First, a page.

To clarify the point, I want to mention four specific features of Cold War America, which we have inherited. All are quite familiar. My purpose in itemizing them is to note their impact on how foreign policy is created.

1/ The first is the tremendous centralization of power in the White House. American Presidents and their small circle of advisors have an enormous ability to shape events. Of special importance is their power to intimidate the media and to control the information going to the public.

2/ The second is the existence of a category of "national security" experts. Revisionist have rightfully noted the corporate roots of such folk (whether that be Averell Harriman, John Foster Dulles or Dick Cheney), However, once these individuals assume the government mantle -and even in their private capacity- they are not simply thinking in the fashion of business leaders. For these peoples are nationalists, as well as capitalists. Their prescriptions reflect a concern for the power of the nation-state, along with the prerogatives of capital. Moreover, they are immersed in a culture, in which the instruments of war, the threat of war, the conduct of war, indeed the prospect of a nuclear engagement are daily fare.

3/ Then there is the "military-industrial complex," acknowledged by Eisenhower decades ago. It is much bigger now. There is a vast network of private companies, and governmental bureaucracies, employing millions of Americans, whose main activity involves war preparation. This is hardly a novel observation. But to borrow a crucial point from Edward Thompson: the existence of these structures influences decisions.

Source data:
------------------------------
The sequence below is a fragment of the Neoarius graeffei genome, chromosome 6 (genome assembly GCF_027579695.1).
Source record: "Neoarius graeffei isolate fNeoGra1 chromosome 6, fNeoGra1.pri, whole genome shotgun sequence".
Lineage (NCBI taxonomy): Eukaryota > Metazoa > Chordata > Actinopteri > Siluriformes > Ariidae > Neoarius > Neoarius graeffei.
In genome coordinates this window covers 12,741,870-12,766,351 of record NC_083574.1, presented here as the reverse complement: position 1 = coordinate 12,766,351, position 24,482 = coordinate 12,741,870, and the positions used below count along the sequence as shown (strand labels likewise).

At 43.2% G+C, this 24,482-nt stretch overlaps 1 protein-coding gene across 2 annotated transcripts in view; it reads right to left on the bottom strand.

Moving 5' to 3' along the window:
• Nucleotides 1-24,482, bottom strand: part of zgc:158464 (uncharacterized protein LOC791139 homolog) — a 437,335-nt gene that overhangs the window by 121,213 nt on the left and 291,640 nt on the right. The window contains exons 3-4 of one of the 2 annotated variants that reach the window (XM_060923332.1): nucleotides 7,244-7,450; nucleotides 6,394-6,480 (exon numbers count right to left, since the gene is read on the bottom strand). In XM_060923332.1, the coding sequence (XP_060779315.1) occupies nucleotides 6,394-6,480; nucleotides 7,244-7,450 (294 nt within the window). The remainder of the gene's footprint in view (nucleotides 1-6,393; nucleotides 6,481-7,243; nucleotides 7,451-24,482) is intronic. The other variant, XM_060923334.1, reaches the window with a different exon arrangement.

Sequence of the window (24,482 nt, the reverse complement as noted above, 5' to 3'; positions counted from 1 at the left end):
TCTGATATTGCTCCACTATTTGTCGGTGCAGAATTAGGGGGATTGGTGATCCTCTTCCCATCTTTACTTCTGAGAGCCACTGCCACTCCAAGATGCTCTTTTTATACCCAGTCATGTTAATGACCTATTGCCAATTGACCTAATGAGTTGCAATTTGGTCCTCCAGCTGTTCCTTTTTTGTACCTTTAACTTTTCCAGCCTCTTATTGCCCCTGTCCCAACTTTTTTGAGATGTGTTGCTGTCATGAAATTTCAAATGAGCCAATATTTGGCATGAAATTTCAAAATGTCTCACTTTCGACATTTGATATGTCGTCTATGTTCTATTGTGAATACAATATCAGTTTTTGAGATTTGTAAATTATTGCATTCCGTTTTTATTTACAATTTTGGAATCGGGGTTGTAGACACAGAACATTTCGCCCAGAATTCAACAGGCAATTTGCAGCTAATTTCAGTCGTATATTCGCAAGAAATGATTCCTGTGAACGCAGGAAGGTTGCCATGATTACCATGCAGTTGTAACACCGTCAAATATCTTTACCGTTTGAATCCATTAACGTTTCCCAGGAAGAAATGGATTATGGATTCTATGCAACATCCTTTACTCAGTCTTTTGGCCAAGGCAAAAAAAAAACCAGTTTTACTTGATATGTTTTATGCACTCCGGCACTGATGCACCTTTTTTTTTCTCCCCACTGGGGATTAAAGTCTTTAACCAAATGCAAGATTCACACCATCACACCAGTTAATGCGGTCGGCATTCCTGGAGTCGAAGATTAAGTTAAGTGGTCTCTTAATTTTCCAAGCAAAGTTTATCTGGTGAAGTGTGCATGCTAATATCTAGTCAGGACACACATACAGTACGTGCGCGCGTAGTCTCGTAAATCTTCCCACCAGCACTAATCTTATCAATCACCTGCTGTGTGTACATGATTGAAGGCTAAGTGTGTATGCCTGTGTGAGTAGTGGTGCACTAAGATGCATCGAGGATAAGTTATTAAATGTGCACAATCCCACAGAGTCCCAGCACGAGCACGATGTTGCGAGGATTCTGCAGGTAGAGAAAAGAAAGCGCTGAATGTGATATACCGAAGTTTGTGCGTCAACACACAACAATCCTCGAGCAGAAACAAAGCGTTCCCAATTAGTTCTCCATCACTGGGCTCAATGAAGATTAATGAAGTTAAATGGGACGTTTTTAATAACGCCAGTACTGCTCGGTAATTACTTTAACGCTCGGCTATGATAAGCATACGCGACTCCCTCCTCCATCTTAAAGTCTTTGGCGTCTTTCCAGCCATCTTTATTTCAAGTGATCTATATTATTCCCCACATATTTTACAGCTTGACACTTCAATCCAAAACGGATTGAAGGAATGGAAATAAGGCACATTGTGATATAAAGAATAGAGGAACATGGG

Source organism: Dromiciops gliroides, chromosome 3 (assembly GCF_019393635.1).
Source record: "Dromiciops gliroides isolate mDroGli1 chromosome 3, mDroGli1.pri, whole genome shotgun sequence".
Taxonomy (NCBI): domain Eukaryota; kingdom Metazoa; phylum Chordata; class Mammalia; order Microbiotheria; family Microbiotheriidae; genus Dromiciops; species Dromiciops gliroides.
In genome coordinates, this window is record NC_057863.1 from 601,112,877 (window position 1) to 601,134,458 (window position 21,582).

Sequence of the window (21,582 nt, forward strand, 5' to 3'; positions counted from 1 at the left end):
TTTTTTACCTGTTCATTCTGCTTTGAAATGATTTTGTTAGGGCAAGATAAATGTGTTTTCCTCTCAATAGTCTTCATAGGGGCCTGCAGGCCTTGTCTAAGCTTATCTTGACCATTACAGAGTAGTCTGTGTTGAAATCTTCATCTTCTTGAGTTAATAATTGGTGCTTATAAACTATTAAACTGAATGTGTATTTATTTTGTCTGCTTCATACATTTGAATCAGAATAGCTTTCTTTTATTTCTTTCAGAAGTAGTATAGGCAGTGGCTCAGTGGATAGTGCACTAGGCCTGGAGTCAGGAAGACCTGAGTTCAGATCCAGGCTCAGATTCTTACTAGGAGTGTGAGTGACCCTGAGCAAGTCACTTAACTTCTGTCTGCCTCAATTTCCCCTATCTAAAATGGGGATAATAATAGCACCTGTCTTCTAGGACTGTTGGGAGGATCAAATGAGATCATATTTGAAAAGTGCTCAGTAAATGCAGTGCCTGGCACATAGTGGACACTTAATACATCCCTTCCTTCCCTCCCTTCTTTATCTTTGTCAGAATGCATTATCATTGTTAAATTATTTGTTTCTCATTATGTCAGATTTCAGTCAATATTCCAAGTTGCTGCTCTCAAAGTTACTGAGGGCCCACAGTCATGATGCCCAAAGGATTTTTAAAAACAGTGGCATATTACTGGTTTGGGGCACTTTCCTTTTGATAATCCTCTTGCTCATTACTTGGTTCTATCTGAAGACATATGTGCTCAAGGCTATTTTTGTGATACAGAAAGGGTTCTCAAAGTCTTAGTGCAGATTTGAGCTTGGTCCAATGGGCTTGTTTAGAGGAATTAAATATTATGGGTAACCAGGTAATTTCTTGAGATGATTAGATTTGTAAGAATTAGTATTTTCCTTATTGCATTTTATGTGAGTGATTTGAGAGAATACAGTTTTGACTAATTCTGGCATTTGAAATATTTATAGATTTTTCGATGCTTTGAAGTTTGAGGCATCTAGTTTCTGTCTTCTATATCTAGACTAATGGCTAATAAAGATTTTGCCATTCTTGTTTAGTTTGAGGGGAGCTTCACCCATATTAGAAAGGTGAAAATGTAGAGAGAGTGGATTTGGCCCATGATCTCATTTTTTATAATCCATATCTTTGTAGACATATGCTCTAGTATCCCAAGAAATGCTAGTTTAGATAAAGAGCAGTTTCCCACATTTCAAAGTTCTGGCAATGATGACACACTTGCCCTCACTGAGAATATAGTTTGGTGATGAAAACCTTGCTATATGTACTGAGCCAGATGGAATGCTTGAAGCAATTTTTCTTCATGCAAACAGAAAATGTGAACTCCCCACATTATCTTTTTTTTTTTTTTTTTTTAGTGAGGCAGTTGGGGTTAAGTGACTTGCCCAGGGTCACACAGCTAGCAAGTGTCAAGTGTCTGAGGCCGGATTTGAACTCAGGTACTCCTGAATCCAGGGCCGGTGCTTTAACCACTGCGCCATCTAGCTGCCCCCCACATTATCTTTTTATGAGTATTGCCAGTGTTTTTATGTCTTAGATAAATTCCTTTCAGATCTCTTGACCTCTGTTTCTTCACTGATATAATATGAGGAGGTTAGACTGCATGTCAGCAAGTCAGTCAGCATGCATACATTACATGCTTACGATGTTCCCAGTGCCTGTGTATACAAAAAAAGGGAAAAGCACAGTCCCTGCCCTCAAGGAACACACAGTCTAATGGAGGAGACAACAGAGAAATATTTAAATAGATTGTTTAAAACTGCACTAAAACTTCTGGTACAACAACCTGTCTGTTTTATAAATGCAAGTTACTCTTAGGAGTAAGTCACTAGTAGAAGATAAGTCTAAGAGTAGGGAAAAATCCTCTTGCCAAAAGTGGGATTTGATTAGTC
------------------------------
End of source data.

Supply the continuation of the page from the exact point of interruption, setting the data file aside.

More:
4/ The fourth and most consequential feature is this: when a major power, such as the United States, relies so heavily on military strength it make the world a more dangerous place. For this very emphasis on violence and coercion creates international enemies, and stimulates a desire for weapons and redress.

These factors can help us to understand why the collapse of the Soviet Union did not lead the to disarmament by the United States. Indeed from the standpoint of American policy-makers the great danger of the Soviet surrender was that it would eliminate the rationale for our whole military apparatus.

Some of you may remember when the Berlin Wall came down that George Bush Sr. forgot to smile. That was because he wasn't very happy. What would justify the continuation of NATO, if the wall disappeared, if in fact Germany was reunited? It was the special contribution of Condoleeza Rice working for the first Bush to convince Gorbachev to permit a reunified Germany to remain inside the NATO framework.

I would also suggest that a similar concern inspired senior Bush to go hurtling into the first Gulf War I. It is not surprising that an American President would want the Iraqis out of Kuwait. Yet as was evident in 1991, Bush was absolutely determined to do this in a military way, willfully sabotaging any chance of diplomacy.